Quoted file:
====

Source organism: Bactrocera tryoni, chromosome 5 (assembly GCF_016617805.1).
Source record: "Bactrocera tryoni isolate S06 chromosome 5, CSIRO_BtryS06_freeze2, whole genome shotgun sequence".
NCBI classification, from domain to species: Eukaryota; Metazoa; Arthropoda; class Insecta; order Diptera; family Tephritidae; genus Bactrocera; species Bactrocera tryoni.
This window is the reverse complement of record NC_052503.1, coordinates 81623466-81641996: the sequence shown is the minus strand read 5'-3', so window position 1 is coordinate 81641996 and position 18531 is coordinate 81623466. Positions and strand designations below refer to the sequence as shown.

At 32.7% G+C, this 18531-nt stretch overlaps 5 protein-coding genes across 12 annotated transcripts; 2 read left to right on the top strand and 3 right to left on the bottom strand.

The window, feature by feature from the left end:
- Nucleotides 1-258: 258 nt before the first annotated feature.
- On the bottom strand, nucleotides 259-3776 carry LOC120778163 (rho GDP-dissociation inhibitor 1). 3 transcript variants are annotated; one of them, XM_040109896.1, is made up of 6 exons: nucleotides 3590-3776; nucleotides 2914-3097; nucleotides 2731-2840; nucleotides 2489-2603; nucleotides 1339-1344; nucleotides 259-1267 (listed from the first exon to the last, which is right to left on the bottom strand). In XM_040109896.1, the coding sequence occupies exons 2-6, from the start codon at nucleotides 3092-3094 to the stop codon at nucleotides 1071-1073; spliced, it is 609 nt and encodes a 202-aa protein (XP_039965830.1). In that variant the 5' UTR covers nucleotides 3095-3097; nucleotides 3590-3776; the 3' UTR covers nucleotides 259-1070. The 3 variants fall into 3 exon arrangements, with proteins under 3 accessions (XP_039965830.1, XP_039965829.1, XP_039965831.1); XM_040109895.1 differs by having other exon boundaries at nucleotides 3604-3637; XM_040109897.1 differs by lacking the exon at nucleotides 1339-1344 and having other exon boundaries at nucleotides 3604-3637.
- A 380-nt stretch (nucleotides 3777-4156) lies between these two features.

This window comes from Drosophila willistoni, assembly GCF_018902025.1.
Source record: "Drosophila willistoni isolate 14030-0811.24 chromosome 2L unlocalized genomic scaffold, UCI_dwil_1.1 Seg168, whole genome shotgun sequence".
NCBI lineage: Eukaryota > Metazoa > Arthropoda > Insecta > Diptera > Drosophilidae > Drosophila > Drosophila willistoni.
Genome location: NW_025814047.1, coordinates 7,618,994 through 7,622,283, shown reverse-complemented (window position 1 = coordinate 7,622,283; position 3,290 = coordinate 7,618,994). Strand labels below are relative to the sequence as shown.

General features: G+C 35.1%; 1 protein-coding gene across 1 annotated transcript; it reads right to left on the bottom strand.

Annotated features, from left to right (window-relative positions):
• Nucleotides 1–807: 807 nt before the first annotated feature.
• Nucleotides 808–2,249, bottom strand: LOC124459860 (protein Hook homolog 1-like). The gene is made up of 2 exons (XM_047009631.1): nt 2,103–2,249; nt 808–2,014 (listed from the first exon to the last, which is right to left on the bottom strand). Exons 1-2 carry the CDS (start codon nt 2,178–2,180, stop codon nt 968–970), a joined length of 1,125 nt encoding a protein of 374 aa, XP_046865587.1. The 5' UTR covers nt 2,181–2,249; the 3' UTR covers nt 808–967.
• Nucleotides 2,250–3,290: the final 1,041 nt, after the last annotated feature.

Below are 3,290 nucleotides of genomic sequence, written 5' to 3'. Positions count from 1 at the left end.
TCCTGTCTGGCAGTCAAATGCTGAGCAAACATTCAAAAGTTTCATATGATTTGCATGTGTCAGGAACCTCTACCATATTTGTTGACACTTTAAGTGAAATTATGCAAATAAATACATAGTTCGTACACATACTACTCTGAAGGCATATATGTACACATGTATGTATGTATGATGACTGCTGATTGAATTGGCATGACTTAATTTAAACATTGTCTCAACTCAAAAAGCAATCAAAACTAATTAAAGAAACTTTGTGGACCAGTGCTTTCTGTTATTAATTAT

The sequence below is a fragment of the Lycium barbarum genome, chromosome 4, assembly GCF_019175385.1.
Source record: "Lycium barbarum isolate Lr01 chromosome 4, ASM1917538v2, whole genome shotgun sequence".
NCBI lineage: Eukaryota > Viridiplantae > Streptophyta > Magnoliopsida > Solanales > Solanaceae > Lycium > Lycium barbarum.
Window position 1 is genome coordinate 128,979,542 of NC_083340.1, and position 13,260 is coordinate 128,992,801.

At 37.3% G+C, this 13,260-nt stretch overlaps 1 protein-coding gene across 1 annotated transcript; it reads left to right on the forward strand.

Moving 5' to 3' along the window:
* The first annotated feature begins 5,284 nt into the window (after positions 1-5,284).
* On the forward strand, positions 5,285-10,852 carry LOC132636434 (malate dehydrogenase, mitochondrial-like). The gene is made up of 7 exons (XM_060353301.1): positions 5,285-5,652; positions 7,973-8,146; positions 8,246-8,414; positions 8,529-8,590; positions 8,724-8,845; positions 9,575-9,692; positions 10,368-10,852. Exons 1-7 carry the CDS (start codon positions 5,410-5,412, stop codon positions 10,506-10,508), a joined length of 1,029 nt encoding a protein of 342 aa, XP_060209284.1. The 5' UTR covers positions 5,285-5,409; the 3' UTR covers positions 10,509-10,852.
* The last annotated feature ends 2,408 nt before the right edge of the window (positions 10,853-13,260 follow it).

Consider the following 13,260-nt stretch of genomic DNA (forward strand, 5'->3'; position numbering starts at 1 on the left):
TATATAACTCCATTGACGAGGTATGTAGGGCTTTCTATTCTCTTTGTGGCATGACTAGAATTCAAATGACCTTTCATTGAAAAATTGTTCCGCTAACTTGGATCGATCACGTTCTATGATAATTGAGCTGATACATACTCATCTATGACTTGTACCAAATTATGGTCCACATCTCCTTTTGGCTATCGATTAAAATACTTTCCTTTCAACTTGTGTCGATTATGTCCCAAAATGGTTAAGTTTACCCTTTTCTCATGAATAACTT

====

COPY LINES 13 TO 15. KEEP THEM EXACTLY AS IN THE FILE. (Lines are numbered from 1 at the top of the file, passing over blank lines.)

Genome location: NW_025814047.1, coordinates 7,618,994 through 7,622,283, shown reverse-complemented (window position 1 = coordinate 7,622,283; position 3,290 = coordinate 7,618,994). Strand labels below are relative to the sequence as shown.

General features: G+C 35.1%; 1 protein-coding gene across 1 annotated transcript; it reads right to left on the bottom strand.

Annotated features, from left to right (window-relative positions):